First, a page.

Merle's Door, by Ted Kerasote (Hardcover, 2007)|
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Mark Lamendola, author of over 6,000 articles.
"Wow. What a book." These are the words that I breathed out when I reached the end of Merle's Door.
Ted Kerasote is to writers what Mozart is to composers. His writing is that good. If he were to write about how the grass grew in his yard over summer, I have no doubt it would be a page-turner.
But that's not the story he wrote. This story is so much more. This unforgettable story begins when a big golden dog emerges from the dark to introduce himself to a small group of people camping in the desert. One of those people was Ted Kerasote, and the dog went home with him. As the story unfolds, we are taken on an amazing journey that goes well beyond "a boy and his dog."
Good relationships are built on mutual respect, and this relationship was better than most. This book is the story of that relationship. These two were the best of friends, and this account of their life together shows how each grew and learned from the other. Love, patience, and understanding are evident throughout the book.
At times, this book is humorous, and at other times it's instructive. But always, it's interesting. One of the lessons Merle taught Ted was that great things can happen if humans will change their behavior instead of always trying to change the behavior of their dogs. The prevailing wisdom is that dogs must be trained and molded a certain way, and treated as though they have no independent powers of judgment. Merle proved this isn't so wise.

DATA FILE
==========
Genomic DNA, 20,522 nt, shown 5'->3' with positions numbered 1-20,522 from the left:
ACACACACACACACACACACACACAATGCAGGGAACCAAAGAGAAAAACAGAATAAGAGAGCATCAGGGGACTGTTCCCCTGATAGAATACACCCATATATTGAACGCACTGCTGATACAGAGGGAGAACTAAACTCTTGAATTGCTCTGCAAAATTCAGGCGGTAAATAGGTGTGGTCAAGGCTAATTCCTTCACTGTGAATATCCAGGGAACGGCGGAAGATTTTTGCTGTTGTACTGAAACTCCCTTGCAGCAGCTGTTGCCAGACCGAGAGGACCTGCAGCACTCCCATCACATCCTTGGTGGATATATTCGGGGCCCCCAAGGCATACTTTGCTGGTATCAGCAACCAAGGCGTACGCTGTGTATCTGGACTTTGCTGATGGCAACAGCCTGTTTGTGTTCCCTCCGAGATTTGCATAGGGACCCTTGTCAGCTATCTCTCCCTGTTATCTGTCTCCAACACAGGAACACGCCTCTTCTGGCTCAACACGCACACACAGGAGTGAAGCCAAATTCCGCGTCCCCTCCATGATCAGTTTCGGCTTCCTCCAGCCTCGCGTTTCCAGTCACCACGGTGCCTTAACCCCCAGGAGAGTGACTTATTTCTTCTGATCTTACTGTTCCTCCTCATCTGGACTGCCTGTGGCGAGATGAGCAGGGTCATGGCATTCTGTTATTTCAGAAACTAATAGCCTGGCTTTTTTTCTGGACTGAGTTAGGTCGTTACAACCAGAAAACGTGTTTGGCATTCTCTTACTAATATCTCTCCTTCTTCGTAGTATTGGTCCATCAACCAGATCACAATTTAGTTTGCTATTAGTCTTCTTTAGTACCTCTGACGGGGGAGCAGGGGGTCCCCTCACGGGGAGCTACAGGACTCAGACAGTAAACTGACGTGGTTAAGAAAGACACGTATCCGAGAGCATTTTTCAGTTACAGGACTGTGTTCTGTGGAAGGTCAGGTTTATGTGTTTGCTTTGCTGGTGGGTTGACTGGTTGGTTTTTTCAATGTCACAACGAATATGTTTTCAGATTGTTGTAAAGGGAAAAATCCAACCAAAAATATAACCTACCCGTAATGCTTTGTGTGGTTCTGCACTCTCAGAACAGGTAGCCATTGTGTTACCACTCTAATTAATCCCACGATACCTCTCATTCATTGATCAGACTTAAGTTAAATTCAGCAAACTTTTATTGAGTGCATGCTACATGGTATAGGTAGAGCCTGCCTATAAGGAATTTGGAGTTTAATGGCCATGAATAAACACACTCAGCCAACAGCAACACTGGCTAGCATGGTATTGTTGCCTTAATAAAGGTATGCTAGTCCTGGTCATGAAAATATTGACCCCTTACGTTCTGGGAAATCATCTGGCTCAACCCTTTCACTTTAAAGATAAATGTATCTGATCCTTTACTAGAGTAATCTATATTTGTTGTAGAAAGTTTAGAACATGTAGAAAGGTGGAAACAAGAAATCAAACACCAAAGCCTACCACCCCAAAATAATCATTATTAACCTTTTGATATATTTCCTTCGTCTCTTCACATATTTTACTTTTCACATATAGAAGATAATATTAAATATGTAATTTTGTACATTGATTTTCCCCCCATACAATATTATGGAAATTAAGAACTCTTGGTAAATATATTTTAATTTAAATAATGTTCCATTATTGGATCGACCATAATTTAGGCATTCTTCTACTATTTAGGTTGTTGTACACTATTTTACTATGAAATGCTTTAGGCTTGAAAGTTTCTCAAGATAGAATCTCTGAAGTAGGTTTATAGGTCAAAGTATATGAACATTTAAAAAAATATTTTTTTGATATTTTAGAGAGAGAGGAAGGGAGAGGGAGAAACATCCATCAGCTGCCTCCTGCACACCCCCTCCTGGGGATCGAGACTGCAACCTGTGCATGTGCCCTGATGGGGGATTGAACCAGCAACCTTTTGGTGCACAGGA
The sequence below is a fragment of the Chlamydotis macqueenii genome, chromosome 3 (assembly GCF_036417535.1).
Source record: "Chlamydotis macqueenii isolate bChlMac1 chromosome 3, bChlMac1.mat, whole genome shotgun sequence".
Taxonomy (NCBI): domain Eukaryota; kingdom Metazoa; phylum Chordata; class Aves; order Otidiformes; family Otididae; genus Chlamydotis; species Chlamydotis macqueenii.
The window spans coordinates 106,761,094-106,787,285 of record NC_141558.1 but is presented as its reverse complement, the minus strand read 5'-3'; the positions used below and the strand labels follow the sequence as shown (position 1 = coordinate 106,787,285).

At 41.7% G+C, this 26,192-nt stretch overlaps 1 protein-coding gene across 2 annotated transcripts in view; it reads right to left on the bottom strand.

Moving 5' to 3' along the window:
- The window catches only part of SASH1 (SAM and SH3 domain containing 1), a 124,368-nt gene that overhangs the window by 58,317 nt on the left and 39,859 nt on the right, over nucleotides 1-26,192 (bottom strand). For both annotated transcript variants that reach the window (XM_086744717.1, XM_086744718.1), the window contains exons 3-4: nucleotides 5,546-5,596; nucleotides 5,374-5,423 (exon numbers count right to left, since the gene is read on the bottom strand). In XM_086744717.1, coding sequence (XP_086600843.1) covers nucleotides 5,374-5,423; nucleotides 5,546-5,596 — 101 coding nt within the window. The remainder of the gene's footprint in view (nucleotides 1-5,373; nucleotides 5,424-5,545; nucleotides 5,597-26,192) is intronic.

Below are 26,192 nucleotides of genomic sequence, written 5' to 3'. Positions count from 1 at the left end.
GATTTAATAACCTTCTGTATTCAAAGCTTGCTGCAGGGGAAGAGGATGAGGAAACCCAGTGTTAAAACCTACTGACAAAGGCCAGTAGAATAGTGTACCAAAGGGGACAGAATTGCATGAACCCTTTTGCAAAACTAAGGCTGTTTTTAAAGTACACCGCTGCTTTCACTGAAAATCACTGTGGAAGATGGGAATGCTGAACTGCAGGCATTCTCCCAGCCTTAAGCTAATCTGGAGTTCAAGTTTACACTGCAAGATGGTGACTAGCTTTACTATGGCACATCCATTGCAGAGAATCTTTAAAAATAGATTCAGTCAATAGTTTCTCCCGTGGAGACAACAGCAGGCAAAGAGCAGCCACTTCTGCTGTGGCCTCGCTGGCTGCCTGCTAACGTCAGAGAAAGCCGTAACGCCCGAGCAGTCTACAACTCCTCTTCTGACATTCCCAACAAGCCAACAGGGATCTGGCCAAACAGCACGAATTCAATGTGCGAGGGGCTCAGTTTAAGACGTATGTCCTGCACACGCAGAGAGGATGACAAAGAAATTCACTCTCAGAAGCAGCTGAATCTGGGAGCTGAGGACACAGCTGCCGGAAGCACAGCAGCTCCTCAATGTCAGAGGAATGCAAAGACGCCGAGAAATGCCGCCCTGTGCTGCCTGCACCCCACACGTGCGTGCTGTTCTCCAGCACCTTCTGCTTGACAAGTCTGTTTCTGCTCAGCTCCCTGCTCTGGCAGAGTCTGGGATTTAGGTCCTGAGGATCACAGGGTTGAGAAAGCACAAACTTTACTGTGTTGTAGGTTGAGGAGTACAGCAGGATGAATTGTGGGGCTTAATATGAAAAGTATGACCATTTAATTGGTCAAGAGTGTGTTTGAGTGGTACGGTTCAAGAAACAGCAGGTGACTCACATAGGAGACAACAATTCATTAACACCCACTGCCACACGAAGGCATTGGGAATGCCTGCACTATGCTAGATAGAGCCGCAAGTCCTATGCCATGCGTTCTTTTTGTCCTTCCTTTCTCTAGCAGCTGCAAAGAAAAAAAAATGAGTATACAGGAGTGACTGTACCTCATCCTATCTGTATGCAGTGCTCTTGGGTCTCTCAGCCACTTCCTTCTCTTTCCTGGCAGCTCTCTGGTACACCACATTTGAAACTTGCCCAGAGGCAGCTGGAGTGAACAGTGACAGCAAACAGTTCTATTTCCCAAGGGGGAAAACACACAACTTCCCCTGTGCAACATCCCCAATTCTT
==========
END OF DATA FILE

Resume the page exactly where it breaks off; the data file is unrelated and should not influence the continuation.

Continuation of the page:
The problem is that people don't let their dogs grow up. They make the dog into a perpetual child, and then are surprised when anxiety surfaces in the form of behavior problems. But how would you feel if you always had someone telling you what to do, and not letting you make any decisions on your own? This treatment, while often well-intended, disables a person. It disables dogs as well.
Ted suggests loving in a different way, one that provides more personal freedom and is less about controlling the dog. He says, "His (Merle's) lessons weren't about training, but about partnership. They were never about method; they were about attitude."
The partnership between these two took them on a far different path from one they would have taken if, for example, Ted had decided to make a bird dog out of Merle. Rather than make Merle into something to fit a desire of his own, Ted allowed Merle to be himself. And in so doing, Ted would eventually find his own deep needs met in ways that he could not have predicted. This made for a story worth telling and one definitely worth reading.
In addition to providing us with a wonderful story masterfully written, this book presents an impressive amount of science and technical information on a range of subjects. The list of sources runs 15 pages (in small print, at that). Yet, none of this seems out of place. Whether it's a quote from a biologist, an explanation of cognitive maps, or a summary of experiments with dolphins and mirrors, it's all good and it all fits. The wolf research is especially interesting. For anyone wishing to look up those facts after finishing the story, the extensive index will prove helpful.
This book has 18 chapters spanning 364 pages. Not a single one was wasted.